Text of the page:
In 1980 the optional two-speed semi-automatic transmission of previous years became a three-speed automatic gearbox (a four-speed automatic transaxle was not used in the Accord un
Honda Motor Company, Ltd. is a Japanese public multinational conglomerate corporation known as a manufacturer of automobiles, aircraft and power equipment. Honda has been the world's largest motorcycle manufacturer since 1959, as well as the world's largest manufacturer of internal combustion engines measured by volume, producing more than 14 million internal combustion engines each year. Honda became the second-largest Japanese automobile manufacturer in 2001. Honda was the eighth largest automobile manufacturer in the world in 2015. Honda was the first Japanese automobile manufacturer to release a dedicated luxury brand, Acura, in 1986. Aside from their core automobile and motorcycle businesses, Honda manufactures garden equipment, marine engines, personal watercraft and power generators, other products. Since 1986, Honda has been involved with artificial intelligence/robotics research and released their ASIMO robot in 2000, they have ventured into aerospace with the establishment of GE Honda Aero Engines in 2004 and the Honda HA-420 HondaJet, which began production in 2012.
Honda has three joint-ventures in China. In 2013, Honda invested about 5.7 % of its revenues in development. In 2013, Honda became the first Japanese automaker to be a net exporter from the United States, exporting 108,705 Honda and Acura models, while importing only 88,357. Throughout his life, Honda's founder, Soichiro Honda, had an interest in automobiles, he worked as a mechanic at the Art Shokai garage, where he entered them in races. In 1937, with financing from his acquaintance Kato Shichirō, Honda founded Tōkai Seiki to make piston rings working out of the Art Shokai garage. After initial failures, Tōkai Seiki won a contract to supply piston rings to Toyota, but lost the contract due to the poor quality of their products. After attending engineering school without graduating, visiting factories around Japan to better understand Toyota's quality control processes, by 1941 Honda was able to mass-produce piston rings acceptable to Toyota, using an automated process that could employ unskilled wartime laborers.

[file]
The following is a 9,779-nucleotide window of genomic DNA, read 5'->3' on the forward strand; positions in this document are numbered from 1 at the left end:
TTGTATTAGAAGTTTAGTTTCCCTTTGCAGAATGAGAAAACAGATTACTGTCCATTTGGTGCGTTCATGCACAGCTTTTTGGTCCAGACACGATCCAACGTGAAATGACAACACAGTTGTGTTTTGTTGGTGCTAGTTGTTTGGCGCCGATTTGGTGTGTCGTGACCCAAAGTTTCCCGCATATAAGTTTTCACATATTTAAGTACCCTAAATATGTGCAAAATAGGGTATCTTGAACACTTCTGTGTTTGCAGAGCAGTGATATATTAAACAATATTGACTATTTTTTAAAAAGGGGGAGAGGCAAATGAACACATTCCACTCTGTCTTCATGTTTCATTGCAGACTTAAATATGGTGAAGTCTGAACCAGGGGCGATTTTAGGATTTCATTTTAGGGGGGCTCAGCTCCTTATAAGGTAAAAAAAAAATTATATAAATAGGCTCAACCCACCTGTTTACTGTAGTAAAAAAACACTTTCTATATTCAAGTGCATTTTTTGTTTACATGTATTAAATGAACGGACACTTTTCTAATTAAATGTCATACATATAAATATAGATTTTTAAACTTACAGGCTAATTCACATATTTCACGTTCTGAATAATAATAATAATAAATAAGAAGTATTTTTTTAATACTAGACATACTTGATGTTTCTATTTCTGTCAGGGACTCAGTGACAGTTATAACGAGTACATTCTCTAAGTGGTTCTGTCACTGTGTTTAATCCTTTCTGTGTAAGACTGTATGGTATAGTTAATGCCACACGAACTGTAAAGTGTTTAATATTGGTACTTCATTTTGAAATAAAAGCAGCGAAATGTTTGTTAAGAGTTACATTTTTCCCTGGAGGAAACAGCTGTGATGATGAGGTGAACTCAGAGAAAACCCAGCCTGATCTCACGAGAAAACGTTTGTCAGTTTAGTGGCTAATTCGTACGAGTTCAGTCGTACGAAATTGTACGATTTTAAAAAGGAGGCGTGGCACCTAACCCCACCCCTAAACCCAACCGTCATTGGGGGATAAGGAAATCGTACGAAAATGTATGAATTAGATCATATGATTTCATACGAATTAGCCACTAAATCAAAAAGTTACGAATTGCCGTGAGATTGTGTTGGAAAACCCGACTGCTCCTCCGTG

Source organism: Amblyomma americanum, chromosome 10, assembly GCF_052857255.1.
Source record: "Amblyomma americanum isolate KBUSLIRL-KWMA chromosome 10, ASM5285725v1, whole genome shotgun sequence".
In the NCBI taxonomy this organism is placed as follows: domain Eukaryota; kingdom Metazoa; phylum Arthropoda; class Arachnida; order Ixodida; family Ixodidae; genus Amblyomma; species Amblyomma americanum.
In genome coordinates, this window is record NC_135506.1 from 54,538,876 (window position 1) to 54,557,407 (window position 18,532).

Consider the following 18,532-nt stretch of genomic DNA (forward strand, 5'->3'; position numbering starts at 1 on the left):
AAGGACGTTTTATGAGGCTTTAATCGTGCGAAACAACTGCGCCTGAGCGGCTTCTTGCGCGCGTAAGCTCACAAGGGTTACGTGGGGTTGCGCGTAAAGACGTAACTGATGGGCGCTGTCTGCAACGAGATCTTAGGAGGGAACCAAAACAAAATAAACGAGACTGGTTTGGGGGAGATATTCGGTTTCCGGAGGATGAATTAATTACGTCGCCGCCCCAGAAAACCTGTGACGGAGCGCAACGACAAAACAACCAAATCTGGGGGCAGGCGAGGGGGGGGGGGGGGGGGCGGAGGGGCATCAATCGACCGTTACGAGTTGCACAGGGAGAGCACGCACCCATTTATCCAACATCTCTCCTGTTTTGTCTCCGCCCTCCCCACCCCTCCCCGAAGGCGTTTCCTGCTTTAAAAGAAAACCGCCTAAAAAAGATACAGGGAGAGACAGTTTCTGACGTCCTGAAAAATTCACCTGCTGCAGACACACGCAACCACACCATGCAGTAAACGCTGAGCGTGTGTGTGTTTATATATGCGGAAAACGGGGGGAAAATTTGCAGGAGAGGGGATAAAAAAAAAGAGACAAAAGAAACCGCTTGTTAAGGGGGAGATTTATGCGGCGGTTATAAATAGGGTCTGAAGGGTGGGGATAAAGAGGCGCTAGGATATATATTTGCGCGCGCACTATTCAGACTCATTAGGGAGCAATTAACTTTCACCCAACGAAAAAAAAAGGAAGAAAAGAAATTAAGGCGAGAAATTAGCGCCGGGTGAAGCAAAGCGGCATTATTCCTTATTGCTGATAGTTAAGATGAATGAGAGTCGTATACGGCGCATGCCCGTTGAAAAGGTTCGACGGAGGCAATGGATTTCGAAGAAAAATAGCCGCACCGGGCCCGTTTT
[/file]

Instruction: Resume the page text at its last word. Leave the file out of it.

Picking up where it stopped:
Tōkai Seiki was placed under control of the Ministry of Commerce and Industry at the start of World War II, Soichiro Honda was demoted from president to senior managing director after Toyota took a 40% stake in the company. Honda aided the war effort by assisting other companies in automating the production of military aircraft propellers; the relationships Honda cultivated with personnel at Toyota, Nakajima Aircraft Company and the Imperial Japanese Navy would be instrumental in the postwar period. A US B-29 bomber attack destroyed Tōkai Seiki's Yamashita plant in 1944, the Itawa plant collapsed in 13 January 1945 Mikawa earthquake. Soichiro Honda sold the salvageable remains of the company to Toyota after the war for ¥450,000, used the proceeds to found the Honda Technical Research Institute in October 1946. With a staff of 12 men working in a 16 m2 shack, they built and sold improvised motorized bicycles, using a supply of 500 two-stroke 50 cc Tohatsu war surplus radio generator engines.
When the engines ran out, Honda began building their own copy of the Tohatsu engine, supplying these to customers to attach to their bicycles. This was the Honda A-Type, nicknamed the Bata Bata for the sound. In 1949, the Honda Technical Research Institute was liquidated for ¥1,000,000, or about US$5,000 today. At about the same time Honda hired engineer Kihachiro Kawashima, Takeo Fujisawa who provided indispensable business and marketing expertise to complement Soichiro Honda's technical bent; the close partnership between Soichiro Honda and Fujisawa lasted until they stepped down together in October 1973. The first complete motorcycle, with both the frame and engine made by Honda, was the 1949 D-Type, the first Honda to go by the name Dream. Honda Motor Company grew in a short time to become the world's largest manufacturer of motorcycles by 1964; the first production automobile from Honda was the T360 mini pick-up truck, which went on sale in August 1963. Powered by a small 356-cc straight-4 gasoline engine, it was classified under the cheaper Kei car tax bracket.